Diurnal Change in Water Droplets Adhering to Rice Panicles at the Booting Stage

Makoto Tsuda, Katsuhiko Ikeda, Tetsuya Fujikawa

Research output: Contribution to journalArticlepeer-review

2 Citations (Scopus)


Many water droplets adhere to the surface of a rice panicle located inside the protective sheath of flag-leaf at the booting stage. Since the adhering water is formed by the exudation of liquid water from the plant, we can expect that the amount of adhering water varies diurnally with the change of root pressure. To test this hypothesis, we examined the amount of the adhering water and the bleeding sap from the cut surface of the stub for 24 hours. Wetland rice cultivars, Akenohoshi and Ukonnishiki, were grown under submerged and water -stressed soil conditions. The amount of adhering water changed diurnally in response to the potential evapotranspiration: the amount increased during the night and decreased during the day. A similar trend was also found in bleeding rate, except under drought conditions where both bleeding and adhering water were negligible. Furthermore, the adhering water increased proportionally with the increase of bleeding sap during the night. Bleeding occurs when root pressure develops. These results suggest that the adhering water is formed through the efflux of water under root pressure during the night, and is lost by transpiration during the day.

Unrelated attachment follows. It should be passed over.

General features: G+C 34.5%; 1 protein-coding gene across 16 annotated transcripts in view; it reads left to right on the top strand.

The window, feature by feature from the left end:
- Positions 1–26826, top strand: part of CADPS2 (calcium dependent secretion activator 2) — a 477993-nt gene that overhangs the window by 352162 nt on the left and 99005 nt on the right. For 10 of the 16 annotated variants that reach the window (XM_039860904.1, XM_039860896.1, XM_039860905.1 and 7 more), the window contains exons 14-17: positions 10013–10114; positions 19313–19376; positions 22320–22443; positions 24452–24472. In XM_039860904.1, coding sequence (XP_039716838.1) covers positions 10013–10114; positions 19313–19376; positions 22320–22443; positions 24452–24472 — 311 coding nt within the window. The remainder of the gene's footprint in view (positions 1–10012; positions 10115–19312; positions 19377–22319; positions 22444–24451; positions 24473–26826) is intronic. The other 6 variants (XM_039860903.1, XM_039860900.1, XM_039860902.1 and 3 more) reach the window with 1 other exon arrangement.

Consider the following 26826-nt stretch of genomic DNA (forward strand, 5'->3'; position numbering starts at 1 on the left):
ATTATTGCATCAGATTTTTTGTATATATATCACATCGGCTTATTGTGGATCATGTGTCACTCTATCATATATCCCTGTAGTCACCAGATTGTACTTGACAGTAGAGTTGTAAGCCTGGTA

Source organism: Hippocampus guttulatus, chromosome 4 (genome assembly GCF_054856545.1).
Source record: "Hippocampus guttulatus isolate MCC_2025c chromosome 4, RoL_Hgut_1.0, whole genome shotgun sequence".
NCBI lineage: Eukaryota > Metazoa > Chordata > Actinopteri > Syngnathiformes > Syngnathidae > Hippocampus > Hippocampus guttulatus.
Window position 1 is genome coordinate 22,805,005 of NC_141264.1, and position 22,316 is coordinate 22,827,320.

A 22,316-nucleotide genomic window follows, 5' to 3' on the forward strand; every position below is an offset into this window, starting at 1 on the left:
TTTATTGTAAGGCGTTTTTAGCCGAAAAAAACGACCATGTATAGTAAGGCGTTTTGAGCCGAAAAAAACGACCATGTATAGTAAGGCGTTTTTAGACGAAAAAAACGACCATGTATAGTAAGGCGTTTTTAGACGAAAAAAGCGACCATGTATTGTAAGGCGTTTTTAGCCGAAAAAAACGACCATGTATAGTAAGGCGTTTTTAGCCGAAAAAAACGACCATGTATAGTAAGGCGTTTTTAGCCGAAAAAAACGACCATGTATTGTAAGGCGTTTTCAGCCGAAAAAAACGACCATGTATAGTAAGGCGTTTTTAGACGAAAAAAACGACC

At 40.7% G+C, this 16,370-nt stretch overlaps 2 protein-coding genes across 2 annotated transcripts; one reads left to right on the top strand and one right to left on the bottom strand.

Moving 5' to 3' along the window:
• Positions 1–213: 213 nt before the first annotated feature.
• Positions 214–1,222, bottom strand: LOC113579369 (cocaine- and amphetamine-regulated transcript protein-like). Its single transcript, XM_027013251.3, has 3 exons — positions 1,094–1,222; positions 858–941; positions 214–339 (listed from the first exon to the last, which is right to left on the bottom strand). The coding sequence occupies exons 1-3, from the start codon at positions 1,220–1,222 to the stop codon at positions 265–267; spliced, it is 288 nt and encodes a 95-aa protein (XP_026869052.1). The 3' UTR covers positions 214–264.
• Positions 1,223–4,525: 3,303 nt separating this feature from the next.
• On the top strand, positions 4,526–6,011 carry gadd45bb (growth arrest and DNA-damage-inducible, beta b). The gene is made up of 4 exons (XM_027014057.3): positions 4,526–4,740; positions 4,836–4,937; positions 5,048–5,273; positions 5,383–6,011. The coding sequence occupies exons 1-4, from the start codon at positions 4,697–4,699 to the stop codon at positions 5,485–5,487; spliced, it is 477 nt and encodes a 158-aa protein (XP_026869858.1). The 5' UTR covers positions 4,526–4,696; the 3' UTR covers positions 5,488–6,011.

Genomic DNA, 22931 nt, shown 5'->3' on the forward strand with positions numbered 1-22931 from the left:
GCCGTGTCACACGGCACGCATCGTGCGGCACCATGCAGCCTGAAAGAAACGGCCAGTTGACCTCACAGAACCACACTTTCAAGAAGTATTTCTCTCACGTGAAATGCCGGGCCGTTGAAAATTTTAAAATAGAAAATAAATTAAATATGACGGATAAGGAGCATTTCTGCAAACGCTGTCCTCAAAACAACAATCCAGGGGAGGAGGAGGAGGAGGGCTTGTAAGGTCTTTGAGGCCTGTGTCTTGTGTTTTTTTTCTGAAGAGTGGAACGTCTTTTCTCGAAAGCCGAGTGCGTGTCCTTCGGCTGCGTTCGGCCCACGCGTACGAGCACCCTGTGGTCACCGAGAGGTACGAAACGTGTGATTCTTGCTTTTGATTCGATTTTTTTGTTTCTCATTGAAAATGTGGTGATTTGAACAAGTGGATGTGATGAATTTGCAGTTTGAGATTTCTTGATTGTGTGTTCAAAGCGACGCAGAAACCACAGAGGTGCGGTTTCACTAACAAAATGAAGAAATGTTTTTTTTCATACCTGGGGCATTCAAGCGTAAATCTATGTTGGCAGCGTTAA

Original languageEnglish
Pages (from-to)131-136
Number of pages6
JournalJapanese Journal of Crop Science
Issue number1
Publication statusPublished - 1994
Externally publishedYes


  • Adhering water
  • Bleeding
  • Booting stage
  • Oryza sativa
  • Rice
  • Water content
  • Water stress
  • Young panicle

ASJC Scopus subject areas

  • Food Science
  • Agronomy and Crop Science
  • Genetics


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